Gleason (2016 film)

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Gleason
Gleason (documentary).JPEG.jpg
Directed by Clay Tweel
Produced by
Starring Steve Gleason
Music by
Cinematography
  • Sean Pamphilon
  • Ty Minton-Small
  • David Lee
Edited by
  • Brian Palmer
  • Clay Tweel
Production
company
  • Dear Rivers Productions
  • IMG Films
Distributed by
Release date
  • January 23, 2016 (2016-01-23) (Sundance)
  • July 29, 2016 (2016-07-29) (US)
Running time
111 minutes
Country United States
Language English
Box office $583,664[1]

Gleason is an American documentary film premiered at the 2016 Sundance Film Festival, covering five years in the life of the former New Orleans Saints football defensive back, Steve Gleason, who has Amyotrophic lateral sclerosis (ALS), sometimes known as Lou Gehrig's disease, a rare incurable neurodegenerative condition associated with the former New York Yankees baseball star, Lou Gehrig, who died from the disease in 1941.

Background and production[edit]

Steve Gleason, who was a defensive back for the New Orleans Saints, is best known for his 2006 block of the opposing team's punt in a game on September 25 against the Atlanta Falcons broadcast on Monday Night Football, which, according to Robert Mays writing for the Ringer, was "...the play that sparked a magical season, inspired a statue, and revived a franchise ..."[2][3][4] That game was the first time the Saints had played in their home stadium, the Superdome (now the Mercedes-Benz Superdome) since before Hurricane Katrina.[2][4] In the aftermath of the hurricane, much of New Orleans was left flooded and devastated, including the Superdome, which had incurred major damage.[2][4] The team spent the whole season following the hurricane (2005) and the beginning of the 2006 season (over a year), on the road, even for designated home games, which were held in other venues outside of New Orleans, such as in San Antonio.[2][4] The team had experienced a dismal 2005 season, which led to the post-season firing of head coach Jim Haslett and hiring of Sean Payton.[2][4] The game was hosted by Monday Night Football primarily to mark the "welcoming home" ceremony for the previously displaced team, and the event was accompanied by a pre-game and halftime ceremonies featuring rock group Green Day who appeared together with Bono and the Edge of U2 to do a version of "The Saints Are Coming".[5]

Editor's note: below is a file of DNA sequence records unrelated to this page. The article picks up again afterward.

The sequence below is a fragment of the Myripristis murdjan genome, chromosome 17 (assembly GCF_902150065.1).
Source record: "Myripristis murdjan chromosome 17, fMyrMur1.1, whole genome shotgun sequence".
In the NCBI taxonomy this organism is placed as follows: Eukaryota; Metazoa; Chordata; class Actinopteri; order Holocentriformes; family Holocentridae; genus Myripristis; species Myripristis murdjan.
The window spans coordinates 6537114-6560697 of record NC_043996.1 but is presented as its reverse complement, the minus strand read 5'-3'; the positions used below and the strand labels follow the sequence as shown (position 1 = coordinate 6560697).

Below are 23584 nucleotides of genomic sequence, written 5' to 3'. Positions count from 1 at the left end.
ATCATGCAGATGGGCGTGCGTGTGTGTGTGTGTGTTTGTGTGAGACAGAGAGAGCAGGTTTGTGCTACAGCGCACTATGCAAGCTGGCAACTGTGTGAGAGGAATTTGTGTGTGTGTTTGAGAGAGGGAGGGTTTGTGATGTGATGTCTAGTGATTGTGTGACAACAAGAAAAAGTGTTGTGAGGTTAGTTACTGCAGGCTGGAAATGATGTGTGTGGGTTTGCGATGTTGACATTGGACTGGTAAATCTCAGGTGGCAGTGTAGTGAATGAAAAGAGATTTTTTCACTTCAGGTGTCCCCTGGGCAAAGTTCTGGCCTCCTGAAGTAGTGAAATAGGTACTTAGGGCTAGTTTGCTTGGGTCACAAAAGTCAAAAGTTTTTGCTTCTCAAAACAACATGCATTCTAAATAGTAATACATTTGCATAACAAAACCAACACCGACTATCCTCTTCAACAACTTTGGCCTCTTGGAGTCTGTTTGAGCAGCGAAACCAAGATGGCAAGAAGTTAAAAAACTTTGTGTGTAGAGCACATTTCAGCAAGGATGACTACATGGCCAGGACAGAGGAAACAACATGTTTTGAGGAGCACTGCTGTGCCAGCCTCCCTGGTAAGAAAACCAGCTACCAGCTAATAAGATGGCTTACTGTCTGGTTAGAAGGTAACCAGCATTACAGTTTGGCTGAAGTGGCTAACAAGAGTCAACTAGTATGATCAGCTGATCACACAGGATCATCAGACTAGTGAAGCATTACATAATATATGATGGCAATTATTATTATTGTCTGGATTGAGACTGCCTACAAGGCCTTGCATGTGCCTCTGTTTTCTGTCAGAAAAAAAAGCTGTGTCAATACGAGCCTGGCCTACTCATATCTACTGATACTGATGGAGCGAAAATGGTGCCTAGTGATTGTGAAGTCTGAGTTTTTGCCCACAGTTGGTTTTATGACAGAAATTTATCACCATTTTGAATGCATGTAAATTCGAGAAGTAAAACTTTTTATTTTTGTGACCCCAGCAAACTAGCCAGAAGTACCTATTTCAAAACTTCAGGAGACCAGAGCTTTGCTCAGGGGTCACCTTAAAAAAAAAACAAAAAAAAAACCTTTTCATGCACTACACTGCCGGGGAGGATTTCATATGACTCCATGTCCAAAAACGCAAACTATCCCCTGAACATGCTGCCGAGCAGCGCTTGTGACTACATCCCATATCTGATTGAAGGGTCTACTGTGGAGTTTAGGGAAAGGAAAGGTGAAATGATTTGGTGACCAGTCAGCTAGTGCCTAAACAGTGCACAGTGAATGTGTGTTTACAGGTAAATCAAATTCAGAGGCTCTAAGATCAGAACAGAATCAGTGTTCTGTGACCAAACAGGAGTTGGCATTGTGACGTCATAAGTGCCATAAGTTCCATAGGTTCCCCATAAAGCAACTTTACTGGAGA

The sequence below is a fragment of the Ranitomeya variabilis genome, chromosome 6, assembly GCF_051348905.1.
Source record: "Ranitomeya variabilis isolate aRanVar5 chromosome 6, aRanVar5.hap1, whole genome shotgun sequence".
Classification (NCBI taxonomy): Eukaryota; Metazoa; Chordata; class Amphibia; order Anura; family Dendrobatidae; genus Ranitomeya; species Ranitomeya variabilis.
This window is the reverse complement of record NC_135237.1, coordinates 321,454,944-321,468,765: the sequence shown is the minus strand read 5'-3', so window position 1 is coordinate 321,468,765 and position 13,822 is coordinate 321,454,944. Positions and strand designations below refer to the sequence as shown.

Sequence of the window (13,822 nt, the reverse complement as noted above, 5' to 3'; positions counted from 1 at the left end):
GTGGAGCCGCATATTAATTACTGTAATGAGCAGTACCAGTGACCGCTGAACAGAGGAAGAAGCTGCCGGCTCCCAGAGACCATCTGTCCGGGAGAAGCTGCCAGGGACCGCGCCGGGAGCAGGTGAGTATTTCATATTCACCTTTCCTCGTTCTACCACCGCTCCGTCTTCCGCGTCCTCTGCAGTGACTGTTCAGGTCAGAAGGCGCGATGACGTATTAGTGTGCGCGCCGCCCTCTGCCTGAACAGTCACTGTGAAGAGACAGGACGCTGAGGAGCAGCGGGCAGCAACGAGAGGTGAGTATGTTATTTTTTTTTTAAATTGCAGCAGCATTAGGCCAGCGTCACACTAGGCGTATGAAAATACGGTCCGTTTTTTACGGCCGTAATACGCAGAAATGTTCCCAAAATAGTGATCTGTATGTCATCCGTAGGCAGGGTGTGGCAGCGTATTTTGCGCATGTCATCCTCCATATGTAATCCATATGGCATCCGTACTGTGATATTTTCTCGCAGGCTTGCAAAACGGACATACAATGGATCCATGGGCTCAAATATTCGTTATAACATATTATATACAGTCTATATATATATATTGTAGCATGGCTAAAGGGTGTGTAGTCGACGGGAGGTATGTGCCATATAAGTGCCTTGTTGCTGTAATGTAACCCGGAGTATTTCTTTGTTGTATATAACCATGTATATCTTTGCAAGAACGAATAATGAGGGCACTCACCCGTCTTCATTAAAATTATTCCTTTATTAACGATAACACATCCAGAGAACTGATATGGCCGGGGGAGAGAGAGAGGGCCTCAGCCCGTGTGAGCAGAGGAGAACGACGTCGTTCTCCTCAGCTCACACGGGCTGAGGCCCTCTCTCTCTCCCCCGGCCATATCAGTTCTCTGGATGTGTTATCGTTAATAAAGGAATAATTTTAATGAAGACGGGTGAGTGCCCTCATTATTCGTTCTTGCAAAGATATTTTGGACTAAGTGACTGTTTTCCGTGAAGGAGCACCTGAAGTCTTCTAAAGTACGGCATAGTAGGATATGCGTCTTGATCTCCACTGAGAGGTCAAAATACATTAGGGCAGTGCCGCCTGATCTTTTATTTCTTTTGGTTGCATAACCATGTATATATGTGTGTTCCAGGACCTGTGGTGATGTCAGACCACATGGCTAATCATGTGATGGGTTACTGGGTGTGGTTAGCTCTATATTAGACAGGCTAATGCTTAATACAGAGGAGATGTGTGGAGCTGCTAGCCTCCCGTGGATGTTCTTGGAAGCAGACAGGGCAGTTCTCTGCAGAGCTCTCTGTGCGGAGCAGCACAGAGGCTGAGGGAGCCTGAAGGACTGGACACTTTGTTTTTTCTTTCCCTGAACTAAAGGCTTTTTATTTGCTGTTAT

In 2011, Steve Gleason was diagnosed with Amyotrophic lateral sclerosis (ALS), often referred to as Lou Gehrig's Disease—a rare and incurable neurodegenerative disease that slowly robs the person afflicted of his or her motor functions, including eventually breathing—ultimately resulting in death.[2][3][4] Gleason and filmmaker Sean Pamphilon, who had directed Run Ricky Run, an ESPN profile of former Saints and Dolphins running back Ricky Williams, agreed to collaborate on a documentary profiling Gleason and his experiences with the illness.[2][3][4] Shortly thereafter Gleason found out that his wife, Michel Rae Varisco, was pregnant with their son, Rivers, and she and their son factor heavily in the documentary as it depicts the life of their family and the role of his disease in shaping it.[2][3][4] Pamphilon, who was biding time between New Orleans and his home in Seattle, followed the family around with a hand-held camera, and eventually, due to the logistical difficulty of proving adequate coverage, brought in Ty Minton-Small, a recent college graduate, as a second cameraman to help capture footage.[3] Minton-Small and the Gleason family developed a strong rapport, with the Gleasons allowing Minton-Small to film the birth of their son, Rivers.